Struggling with frustrations from unfulfilled dreams, 40-year-old Maya gets a chance to prove to Madison Avenue that street smarts are as valuable as book smarts and that it's never too late for a second act.
As a nearly 30-year-old male, I was unsure if there was anything about this film that I was going to enjoy. Watching the trailer, it looked like an over-the-top romantic comedy that would focus on slapstick and low-brow humour. But in reality the film was so much more than that. I came out of the theatre with a much greater appreciation of rom-coms.
Nobody doubts that Jennifer Lopez has a great pair of lungs on her, and has done well in the music industry. Where there is plenty of doubt, however, is in her acting ability. In that way, Lopez is actually perfectly cast as the out-of-place woman, trying something new in her 40's. It is quite funny that Lopez is portraying a woman that has just turned 40, when she herself is 49, but she does look great for her age. Lopez's acting has not really improved much over her filmography, but she certainly is getting better at showing a greater range of emotion in the face.
The well-done aspect of this film, is how well the rest of the cast are written around Lopez. While she is the star, Lopez is always sharing nearly every single scene with Vanessa Hudgens, Treat Williams, or Leah Remini, who constantly steal the spotlight, and take the pressure off of Lopez.
The film is quite cheesy and slapstick in its use of comedy, and there is certainly a fair amount of deus ex machina, which does lower the intelligence of the film, but the thing that I love the most, is how the real plot of the film wasn't ruined by the trailer. Sure what you see in the trailer happens, but it becomes a secondary plot. That is the beauty of the film. It makes you switch off the brain, when you see a by-the-numbers romantic comedy being advertised, and then it throws a curveball that will have you slapping yourself in the forehead.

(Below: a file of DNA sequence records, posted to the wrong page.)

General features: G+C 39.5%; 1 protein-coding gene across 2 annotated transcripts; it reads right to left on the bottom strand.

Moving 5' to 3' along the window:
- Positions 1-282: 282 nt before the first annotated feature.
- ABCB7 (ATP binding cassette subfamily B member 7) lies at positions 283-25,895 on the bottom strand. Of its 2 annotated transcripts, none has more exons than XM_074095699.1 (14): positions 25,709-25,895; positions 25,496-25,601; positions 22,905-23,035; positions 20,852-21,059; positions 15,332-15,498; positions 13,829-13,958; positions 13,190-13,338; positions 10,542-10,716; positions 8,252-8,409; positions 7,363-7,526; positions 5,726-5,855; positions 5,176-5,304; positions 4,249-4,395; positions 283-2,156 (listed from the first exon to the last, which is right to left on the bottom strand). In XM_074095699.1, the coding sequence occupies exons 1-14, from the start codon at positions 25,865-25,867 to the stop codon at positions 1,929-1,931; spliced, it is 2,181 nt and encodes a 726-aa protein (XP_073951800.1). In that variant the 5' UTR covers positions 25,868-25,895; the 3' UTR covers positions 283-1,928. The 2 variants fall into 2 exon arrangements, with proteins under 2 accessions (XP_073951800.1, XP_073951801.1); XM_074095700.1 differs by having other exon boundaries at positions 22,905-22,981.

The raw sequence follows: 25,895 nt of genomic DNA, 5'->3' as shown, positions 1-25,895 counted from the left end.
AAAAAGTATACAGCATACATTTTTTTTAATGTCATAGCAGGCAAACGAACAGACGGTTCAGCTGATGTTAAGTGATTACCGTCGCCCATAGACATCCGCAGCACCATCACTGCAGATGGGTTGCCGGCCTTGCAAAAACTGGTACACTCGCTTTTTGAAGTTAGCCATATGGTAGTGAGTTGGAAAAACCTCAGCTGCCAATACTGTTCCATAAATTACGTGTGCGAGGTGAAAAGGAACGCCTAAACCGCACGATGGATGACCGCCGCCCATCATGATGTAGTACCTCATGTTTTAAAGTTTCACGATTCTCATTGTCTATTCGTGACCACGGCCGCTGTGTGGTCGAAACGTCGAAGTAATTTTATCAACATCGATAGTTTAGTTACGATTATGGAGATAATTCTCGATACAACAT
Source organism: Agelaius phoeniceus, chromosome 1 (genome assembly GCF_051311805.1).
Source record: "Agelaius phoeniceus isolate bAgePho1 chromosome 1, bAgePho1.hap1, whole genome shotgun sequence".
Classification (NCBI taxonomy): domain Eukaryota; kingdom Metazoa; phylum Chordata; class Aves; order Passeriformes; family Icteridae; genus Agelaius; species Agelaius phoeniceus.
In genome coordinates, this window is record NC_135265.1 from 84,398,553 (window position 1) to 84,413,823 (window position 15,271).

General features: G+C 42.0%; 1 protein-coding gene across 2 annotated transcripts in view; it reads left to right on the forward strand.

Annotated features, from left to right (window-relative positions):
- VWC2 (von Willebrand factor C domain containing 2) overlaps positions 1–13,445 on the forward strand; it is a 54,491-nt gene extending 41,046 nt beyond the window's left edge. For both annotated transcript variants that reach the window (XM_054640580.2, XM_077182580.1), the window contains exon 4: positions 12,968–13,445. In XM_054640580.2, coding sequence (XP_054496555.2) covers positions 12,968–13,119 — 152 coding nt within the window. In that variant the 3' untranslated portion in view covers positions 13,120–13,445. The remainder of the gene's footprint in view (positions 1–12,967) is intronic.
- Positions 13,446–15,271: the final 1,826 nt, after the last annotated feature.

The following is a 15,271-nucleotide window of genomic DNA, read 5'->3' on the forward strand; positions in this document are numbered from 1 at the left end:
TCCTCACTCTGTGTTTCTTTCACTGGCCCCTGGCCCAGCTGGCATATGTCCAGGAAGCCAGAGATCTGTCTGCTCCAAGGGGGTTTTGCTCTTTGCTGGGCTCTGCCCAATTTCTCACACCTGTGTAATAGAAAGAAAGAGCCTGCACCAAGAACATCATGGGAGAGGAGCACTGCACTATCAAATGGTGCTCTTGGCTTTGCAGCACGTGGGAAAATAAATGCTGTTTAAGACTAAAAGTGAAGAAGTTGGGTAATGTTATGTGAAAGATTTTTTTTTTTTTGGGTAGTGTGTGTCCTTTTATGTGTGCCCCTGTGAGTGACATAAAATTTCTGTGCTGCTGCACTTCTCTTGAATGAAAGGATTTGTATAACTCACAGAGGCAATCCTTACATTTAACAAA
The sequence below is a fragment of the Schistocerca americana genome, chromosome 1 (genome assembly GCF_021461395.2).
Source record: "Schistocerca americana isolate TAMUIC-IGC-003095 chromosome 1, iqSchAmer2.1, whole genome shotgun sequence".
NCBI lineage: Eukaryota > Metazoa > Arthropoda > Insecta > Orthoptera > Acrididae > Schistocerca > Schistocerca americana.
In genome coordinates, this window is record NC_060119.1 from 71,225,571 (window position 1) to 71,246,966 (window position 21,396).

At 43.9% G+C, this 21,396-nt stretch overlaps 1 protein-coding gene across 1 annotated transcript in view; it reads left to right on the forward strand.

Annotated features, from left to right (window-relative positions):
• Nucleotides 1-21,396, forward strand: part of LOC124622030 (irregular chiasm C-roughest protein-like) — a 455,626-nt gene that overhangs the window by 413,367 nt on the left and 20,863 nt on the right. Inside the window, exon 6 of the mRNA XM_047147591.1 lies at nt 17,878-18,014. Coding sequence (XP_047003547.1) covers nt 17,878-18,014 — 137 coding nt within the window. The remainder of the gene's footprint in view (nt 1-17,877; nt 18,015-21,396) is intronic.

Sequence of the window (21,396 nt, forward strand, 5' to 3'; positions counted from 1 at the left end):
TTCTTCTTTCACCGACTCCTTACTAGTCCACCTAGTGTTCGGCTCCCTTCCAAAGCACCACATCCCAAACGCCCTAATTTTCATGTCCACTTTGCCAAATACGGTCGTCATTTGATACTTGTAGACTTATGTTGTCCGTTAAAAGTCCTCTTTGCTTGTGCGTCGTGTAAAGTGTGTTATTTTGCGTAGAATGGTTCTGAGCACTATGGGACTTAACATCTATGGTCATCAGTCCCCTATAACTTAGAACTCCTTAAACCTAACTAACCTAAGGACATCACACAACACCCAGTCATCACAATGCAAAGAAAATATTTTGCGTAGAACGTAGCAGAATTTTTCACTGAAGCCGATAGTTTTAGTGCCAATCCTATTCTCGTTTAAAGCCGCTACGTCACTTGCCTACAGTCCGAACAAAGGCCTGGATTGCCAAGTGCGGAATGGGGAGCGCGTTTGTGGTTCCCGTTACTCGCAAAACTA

The main plot is rather heavy handed. It is hinted at almost constantly, and while it has the viewer wondering "why is this even a necessary thing to include in the film?" it soon reveals the reason, and all of a sudden the tension is increased.
Tension is something that Second Act does surprisingly well. Right from the start, we have events unfolding that create a form of "timer". Every time a specific character reappears, you are reminded that behind the facade of the project timer, there is another timer ticking down in the background, imperative to the main plot. These multiple time constraints and double crosses create a surprisingly engaging film.
Apart from the hidden plot and the tension, the film is very much by-the-numbers. It ticks off all of the requirements, and has an ending pretty much on par with what I was expected. Granted, they did rush the climax somewhat, and left a few questions.
I did enjoy the film though, and that really surprised me. I was expecting to be rather bored, but it gave me something new. I could barely call this a romantic comedy, to be honest. Certainly an emotional film, but romance is not the primary theme that pushes the plot along. Neither is comedy it's defining characteristic. But alas I cannot say much more without giving away spoilers.The stand out cast came in the form of Treat Williams who portrayed the loving father figure, and Alan Aisenberg & Charlyne Yi who portrayed the lovable outcasts that kept the laughs coming from time to time.
A heart-warming film, that tugs at those strings, and tackles some pretty heavy moral and ethical questions. I'd recommend giving it a go.
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